What are the phases of a clinical trial of a drug for FDA approval?
Phase One clinical trials study the safety of the drug. Small amounts of the drug are administered to small numbers of healthy volunteers (persons who do not have
the condition for which the drug was created) to find out what happens in the human body to those taking the drug. A full range of doses is tested so volunteers will take both low doses and very high dose so the testers can determine what does is 'safe' and what is toxic.
Phase One trials also record 'side effects' - those effects of a drug, usually negative or unpleasant, that happen when people take the drug. eg. nausea, depression, dry mouth etc.
If a drug 'passes' phase one clinical trials, it then moves on to Phase Two.
Phase Two: A phase two study provides information about the drug's effectiveness and safety. If a drug has been shown safe at phase one, it will likely go into phase two testing, which may involve small numbers of patients who have the disease for which the drug is being tested. To participate in the trial at this point, patients may have to meet strict criteria. Those participating in Phase Two trials often need to meet special criteria eg. have been diagnosed with
the disease or condition within a certain time frame, not having taken drugs for the condition for a certain period of time, not have other conditions for which they are being treated etc.
Most phase two studies are randomized trials, meaning patients will be randomly chosen to receive either the experimental drug or an inactive substance, or placebo.
These tests are usually double blind that is, neither the participants not the persons doing the testing know which participants are receiving the drug and which are receiving the placebo. This cloaking is done to prevent subtle cues from those doing the testing influencing the participants response to whatever substance they are getting. (It has been shown the
a doctors expectation of cure or lack thereof...or even of likely side effects can be communicated to a participant and subtle affect his or her response to treatment. Randomization is used to prevent this from happening during a drug trial.
A drug which 'passes' Phase Two trials may go on to Phase Three trials.
Phase Three clinical trials use the largest number of subjects and usually take the longest period of time. The drug is tested on more people with the condition that it is supposed to treat. Many of these people may have other conditions and they may be taking other drugs for these. In other words, Phase Three volunteers are more like the general population than volunteers in either of the earlier phases. Again the tests will be randomized and double blind.
The aim of Phase Three trials is to gather additional information about a drugs value, its side effects, how it compares to treatments already in use etc.
If a drug proves useful and its side effects
are within limits, the manufacturer will ask the governing body eg. the FDA in the United States to "approve the drug for treating such and such a condition".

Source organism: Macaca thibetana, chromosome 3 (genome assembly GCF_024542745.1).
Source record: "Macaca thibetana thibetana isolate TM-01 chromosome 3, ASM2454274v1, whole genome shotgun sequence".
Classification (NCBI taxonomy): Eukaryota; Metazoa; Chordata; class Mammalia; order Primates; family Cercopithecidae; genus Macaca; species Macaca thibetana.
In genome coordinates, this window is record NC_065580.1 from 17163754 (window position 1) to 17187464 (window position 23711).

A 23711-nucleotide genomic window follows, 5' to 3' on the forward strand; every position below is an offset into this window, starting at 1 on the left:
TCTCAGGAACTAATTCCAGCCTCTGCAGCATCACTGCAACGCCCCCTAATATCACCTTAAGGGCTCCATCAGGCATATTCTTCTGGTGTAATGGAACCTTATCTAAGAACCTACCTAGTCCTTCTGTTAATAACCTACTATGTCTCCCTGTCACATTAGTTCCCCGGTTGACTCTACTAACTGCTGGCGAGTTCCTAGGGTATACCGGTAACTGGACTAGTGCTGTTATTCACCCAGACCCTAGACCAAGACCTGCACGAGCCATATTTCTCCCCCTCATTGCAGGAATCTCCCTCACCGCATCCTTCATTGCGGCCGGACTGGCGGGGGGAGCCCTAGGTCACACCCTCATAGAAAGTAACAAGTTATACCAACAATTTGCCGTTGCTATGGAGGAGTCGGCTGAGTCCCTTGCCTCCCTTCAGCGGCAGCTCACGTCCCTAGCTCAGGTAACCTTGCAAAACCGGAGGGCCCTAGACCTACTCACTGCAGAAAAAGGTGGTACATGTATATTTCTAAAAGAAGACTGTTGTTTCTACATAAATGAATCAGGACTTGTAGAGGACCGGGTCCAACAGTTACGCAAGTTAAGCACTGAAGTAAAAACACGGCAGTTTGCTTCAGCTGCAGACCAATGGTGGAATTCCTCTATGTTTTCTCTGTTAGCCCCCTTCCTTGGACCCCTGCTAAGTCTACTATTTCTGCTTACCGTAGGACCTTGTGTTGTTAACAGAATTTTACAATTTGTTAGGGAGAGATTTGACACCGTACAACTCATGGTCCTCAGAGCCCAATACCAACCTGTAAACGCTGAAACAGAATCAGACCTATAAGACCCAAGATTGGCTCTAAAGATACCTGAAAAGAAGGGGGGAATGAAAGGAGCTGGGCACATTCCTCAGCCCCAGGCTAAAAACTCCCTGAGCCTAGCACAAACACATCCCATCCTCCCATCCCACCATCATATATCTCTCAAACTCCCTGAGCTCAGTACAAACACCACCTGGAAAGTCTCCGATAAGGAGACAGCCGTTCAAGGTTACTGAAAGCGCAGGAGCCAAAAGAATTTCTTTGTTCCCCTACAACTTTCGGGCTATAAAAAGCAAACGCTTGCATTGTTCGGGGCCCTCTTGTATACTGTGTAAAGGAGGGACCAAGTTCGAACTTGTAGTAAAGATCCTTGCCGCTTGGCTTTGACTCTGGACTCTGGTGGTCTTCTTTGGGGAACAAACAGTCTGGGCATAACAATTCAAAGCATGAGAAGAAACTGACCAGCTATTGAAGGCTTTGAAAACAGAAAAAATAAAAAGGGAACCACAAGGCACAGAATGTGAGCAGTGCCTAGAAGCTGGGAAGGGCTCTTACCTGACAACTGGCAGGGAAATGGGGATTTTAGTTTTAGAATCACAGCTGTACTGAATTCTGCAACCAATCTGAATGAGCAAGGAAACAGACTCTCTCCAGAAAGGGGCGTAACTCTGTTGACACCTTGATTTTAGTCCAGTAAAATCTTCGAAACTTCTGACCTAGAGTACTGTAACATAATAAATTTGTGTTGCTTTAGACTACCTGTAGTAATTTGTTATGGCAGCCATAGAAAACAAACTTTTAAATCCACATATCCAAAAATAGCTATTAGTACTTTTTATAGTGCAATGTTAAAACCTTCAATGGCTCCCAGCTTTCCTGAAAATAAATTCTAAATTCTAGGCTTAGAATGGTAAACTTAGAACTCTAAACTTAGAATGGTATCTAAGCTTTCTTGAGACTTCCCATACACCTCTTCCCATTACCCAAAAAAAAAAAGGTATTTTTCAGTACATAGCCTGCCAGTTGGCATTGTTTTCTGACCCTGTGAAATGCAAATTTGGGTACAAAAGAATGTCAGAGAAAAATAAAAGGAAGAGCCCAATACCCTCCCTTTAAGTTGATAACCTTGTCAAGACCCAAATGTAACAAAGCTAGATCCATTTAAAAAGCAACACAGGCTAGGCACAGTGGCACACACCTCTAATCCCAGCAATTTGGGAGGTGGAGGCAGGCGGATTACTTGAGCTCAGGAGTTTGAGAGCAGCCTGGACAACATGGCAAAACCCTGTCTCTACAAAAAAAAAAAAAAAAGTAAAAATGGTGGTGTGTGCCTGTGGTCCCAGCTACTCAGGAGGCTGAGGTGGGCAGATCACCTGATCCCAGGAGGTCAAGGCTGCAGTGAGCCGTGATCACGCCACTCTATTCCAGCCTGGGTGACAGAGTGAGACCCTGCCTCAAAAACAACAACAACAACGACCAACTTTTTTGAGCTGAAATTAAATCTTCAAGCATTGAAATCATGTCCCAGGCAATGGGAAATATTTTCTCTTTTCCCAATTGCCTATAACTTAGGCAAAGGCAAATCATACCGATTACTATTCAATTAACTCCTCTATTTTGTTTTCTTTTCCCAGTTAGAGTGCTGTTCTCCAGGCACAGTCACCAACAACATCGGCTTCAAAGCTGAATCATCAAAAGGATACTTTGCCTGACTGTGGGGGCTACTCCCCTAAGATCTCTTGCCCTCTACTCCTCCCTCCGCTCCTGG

The governing body reviews all the testing and issues its decision. The FDA will review all the tests and results. Sometimes they will ask the opinion of other experts at advisory
committee hearings which are often open to the public. If the FDA finds
that the drug is both effective and safe it will approve the drug for use in specific condition(s).
Sometimes the FDA orders a company to continue with Phase Four trials.
Often companies conduct Phase Four trials on their own, even if the FDA does not
Phase Four clinical trials. If a drug is approved for use in relation to some specific condition(s), testing continues. The aim is to find out the long-term effects of the drugs, possible additional side effects and its impact on the quality of life of those using it. Recently in the United States, for example, the FDA manufacturers removed some drugs that had been approved after Phase Three clinical trials because the Phase Four studies showed that the drugs had
severe negative effects in their long term usage.
Osteopenia or Osteoporosis Studies seeking participants
If you choose to participate in any medical studies, you need to remember that researchers try to screen out the 'placebo effect'. Some participants will not receive the substance being studied; they will receive a dummy or 'placebo'.
To prevent subtle cues that might influence participants, neither participants nor those conducting the study will know who is receiving the drug under study or who is being receiving a placebo.
If you are thinking of participating in any drug treament study, you need to ask questions about the purpose of this stage of the study, potential risks etc.
- Center Watch lists many Clinical Trials in the United States. Information is categorized by State.
For Canadians and other international persons, they list trials by country. Any relevant trials would be listed under Musculoskeletal Trials.
- Novartis is currently seeking post menopausal women to participate in a study of a new treatment. You can access information and applications at their
Clinical Trials: Osteopenia
- The United States National Institute of Health lists a number of studies seeking
Current research studies - Set # 1
Current research studies - Set # 2
Osteopenia Treatments .